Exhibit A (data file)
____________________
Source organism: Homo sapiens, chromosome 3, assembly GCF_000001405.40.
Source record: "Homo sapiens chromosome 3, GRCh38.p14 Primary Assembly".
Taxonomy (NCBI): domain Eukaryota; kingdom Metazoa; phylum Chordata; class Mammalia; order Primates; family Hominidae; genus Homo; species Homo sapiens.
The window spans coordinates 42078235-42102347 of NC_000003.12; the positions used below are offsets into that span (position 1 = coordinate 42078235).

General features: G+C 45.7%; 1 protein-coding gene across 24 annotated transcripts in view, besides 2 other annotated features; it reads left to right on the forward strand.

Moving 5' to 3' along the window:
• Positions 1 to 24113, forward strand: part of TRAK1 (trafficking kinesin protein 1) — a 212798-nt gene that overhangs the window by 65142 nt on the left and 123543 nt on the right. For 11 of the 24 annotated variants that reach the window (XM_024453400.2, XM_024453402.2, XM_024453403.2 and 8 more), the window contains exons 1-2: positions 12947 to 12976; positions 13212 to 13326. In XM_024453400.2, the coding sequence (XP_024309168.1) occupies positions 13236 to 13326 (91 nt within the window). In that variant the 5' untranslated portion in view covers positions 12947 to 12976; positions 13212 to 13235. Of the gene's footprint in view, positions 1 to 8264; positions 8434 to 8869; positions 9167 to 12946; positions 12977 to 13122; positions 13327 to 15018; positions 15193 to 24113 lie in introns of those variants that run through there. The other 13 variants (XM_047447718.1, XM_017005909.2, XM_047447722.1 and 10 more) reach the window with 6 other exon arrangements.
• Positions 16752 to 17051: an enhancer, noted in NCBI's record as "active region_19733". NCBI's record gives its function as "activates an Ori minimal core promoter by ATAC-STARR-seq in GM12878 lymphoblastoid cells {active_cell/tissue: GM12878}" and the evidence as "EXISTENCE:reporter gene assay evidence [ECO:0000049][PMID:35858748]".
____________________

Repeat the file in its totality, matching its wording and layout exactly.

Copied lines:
Source organism: Homo sapiens, chromosome 3, assembly GCF_000001405.40.
Source record: "Homo sapiens chromosome 3, GRCh38.p14 Primary Assembly".
Taxonomy (NCBI): domain Eukaryota; kingdom Metazoa; phylum Chordata; class Mammalia; order Primates; family Hominidae; genus Homo; species Homo sapiens.
The window spans coordinates 42078235-42102347 of NC_000003.12; the positions used below are offsets into that span (position 1 = coordinate 42078235).

General features: G+C 45.7%; 1 protein-coding gene across 24 annotated transcripts in view, besides 2 other annotated features; it reads left to right on the forward strand.

Moving 5' to 3' along the window:
• Positions 1 to 24113, forward strand: part of TRAK1 (trafficking kinesin protein 1) — a 212798-nt gene that overhangs the window by 65142 nt on the left and 123543 nt on the right. For 11 of the 24 annotated variants that reach the window (XM_024453400.2, XM_024453402.2, XM_024453403.2 and 8 more), the window contains exons 1-2: positions 12947 to 12976; positions 13212 to 13326. In XM_024453400.2, the coding sequence (XP_024309168.1) occupies positions 13236 to 13326 (91 nt within the window). In that variant the 5' untranslated portion in view covers positions 12947 to 12976; positions 13212 to 13235. Of the gene's footprint in view, positions 1 to 8264; positions 8434 to 8869; positions 9167 to 12946; positions 12977 to 13122; positions 13327 to 15018; positions 15193 to 24113 lie in introns of those variants that run through there. The other 13 variants (XM_047447718.1, XM_017005909.2, XM_047447722.1 and 10 more) reach the window with 6 other exon arrangements.
• Positions 16752 to 17051: an enhancer, noted in NCBI's record as "active region_19733". NCBI's record gives its function as "activates an Ori minimal core promoter by ATAC-STARR-seq in GM12878 lymphoblastoid cells {active_cell/tissue: GM12878}" and the evidence as "EXISTENCE:reporter gene assay evidence [ECO:0000049][PMID:35858748]".